“That was the spirit Ogoun the warrior Loa. He loves the noise of battle and helps people gain political power. He revels in uttering vulgar phases that don’t make any sense, but such is the ways of his crude nature. Some say they have seen him cut himself with his machete, but there is never any blood or wounds on his body. Why would he be in your dreams?” Adofo said and looked at Henry.
“Indeed, why would he be in my dream?” Henry echoed Adofo sat back in his chair.
“It must be some kind of warning. The Ligaroo King and his followers are sensing that we plan to rescue our people so they are trying to scare us away.” He said, stood up and walked to the doorway and rubbed the head of a boy peeping in.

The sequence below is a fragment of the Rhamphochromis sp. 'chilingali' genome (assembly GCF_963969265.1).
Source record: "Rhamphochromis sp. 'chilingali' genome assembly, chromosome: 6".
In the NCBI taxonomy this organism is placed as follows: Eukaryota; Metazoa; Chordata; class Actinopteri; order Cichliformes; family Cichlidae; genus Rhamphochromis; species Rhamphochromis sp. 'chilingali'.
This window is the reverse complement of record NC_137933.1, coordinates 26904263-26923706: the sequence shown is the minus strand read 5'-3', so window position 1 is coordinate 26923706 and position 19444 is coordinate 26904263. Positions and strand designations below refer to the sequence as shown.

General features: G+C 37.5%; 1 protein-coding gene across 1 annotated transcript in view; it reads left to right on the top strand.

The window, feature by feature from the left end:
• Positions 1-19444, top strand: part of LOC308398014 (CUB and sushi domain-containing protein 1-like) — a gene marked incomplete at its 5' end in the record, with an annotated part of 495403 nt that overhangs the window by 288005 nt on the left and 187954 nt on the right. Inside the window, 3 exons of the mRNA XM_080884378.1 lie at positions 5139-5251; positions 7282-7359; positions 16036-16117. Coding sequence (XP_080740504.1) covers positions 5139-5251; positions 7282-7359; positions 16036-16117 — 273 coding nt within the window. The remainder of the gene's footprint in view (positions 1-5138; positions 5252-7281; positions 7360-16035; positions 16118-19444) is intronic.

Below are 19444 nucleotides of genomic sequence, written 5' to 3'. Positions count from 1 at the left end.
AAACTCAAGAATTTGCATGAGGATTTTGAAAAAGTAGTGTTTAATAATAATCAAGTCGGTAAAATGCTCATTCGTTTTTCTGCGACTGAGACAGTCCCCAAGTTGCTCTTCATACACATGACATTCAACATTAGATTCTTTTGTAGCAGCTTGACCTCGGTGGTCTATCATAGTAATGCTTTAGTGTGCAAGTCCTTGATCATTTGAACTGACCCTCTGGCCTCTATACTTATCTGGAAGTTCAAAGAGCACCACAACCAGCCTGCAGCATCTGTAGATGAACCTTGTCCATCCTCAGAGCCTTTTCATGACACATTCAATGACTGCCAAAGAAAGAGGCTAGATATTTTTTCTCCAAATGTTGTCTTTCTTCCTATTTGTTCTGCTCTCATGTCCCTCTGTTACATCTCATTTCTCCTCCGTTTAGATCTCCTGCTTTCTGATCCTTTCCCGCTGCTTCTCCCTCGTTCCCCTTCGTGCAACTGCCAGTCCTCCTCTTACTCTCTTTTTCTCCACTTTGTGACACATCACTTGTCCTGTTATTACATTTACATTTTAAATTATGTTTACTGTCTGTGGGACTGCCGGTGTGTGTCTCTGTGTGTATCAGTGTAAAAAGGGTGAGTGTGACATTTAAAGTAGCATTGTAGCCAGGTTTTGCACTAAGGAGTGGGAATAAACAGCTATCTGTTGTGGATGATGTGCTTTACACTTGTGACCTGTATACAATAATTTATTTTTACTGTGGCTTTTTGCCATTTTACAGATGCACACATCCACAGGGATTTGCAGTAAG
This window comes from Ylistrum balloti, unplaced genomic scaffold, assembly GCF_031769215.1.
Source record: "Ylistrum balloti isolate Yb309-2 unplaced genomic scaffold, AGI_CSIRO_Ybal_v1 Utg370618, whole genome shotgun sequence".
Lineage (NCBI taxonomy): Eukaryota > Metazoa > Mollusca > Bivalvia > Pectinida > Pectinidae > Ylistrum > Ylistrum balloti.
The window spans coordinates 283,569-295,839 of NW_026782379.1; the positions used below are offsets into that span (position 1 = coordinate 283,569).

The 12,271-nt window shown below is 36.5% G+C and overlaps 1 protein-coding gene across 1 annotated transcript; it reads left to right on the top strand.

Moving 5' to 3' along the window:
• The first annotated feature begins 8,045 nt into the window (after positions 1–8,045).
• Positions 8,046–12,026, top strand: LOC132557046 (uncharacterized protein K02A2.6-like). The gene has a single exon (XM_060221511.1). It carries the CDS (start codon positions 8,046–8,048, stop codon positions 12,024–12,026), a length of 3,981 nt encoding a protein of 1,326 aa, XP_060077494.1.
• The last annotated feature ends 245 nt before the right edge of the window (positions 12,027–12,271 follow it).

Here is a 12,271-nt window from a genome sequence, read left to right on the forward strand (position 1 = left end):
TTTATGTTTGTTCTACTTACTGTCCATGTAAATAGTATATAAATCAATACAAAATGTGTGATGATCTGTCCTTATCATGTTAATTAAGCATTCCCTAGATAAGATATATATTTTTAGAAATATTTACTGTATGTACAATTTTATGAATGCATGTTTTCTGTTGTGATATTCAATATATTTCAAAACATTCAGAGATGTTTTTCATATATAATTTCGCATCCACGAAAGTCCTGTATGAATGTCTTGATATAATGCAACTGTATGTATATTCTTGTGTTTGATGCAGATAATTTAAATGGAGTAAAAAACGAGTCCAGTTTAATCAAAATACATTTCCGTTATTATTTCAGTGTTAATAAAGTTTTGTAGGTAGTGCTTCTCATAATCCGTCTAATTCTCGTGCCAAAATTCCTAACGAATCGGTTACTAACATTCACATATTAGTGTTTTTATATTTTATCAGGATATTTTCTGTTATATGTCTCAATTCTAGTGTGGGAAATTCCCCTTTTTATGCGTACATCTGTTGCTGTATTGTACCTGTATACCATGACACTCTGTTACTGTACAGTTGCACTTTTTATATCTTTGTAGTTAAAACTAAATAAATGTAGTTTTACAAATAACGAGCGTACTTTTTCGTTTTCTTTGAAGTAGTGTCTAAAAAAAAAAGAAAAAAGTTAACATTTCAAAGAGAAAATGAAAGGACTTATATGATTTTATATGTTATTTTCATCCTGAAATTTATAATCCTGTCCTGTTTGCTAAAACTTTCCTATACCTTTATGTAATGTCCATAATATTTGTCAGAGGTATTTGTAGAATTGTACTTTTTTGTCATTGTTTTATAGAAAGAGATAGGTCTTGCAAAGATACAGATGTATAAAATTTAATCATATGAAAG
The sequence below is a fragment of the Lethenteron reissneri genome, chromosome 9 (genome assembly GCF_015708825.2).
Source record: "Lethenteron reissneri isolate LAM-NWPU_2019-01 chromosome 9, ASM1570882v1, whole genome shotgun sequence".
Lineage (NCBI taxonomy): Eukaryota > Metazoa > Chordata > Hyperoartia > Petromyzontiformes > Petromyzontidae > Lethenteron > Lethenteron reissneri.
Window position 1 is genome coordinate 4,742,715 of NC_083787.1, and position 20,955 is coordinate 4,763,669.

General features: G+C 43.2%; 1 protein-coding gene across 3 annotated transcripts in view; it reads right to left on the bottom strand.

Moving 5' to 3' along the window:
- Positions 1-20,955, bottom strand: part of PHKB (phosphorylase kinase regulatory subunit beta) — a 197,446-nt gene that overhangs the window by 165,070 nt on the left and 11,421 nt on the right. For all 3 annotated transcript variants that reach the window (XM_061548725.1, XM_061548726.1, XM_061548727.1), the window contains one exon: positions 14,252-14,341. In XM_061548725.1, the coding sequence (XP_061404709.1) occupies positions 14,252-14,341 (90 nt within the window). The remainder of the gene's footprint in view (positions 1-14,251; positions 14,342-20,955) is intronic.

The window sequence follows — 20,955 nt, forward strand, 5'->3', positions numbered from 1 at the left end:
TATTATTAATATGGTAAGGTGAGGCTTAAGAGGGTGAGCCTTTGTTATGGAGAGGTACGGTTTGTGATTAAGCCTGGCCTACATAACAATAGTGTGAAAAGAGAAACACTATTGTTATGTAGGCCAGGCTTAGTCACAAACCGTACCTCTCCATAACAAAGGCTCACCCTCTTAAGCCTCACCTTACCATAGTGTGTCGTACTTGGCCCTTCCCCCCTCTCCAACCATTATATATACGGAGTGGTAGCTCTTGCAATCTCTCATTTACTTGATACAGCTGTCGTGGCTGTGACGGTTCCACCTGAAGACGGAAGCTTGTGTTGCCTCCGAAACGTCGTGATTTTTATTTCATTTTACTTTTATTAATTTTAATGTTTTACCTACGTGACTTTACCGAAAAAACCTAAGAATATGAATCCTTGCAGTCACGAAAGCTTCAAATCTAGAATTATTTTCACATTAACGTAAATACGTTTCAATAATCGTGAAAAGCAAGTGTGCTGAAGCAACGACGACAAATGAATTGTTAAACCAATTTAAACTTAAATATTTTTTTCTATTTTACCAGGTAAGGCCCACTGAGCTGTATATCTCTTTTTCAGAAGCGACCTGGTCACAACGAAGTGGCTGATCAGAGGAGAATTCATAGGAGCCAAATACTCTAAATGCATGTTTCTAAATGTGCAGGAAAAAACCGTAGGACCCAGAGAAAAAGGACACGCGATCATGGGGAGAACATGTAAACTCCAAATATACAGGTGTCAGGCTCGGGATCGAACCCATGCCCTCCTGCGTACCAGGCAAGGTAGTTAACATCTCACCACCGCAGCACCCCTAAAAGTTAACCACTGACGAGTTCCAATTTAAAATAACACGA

She was relentless in her efforts to get me to go to church. I never had the nerve to tell her I was not Christian. Still, I love that old lady; she always made me laugh. I once gave in and went to church with her. It was the most surreal experience I have had in church. It was a church she called Good Old Regular Baptist. The women sat on one side and the men the other. The women were not allowed to speak. They just sat there, eyes forward, that strange smile on their faces. Then a bowl with water was brought out and they proceeded to wash each other’s feet. I did not participate. I was not about to put my hands on old people’s feet. Speaking of my mother-in-law, I did the strangest thing with her one day. She took us up to the family’s cemetery and low and behold there was a headstone with her name on it. Someone had removed it from its spot next to her father so she had me move it back. Bloody thing was dead weight, no pun intended; actually, pun intended. It was really strange thinking that someday she would be under the stone I just laid down. Talk about walking on someone’s grave, only she was walking on her own.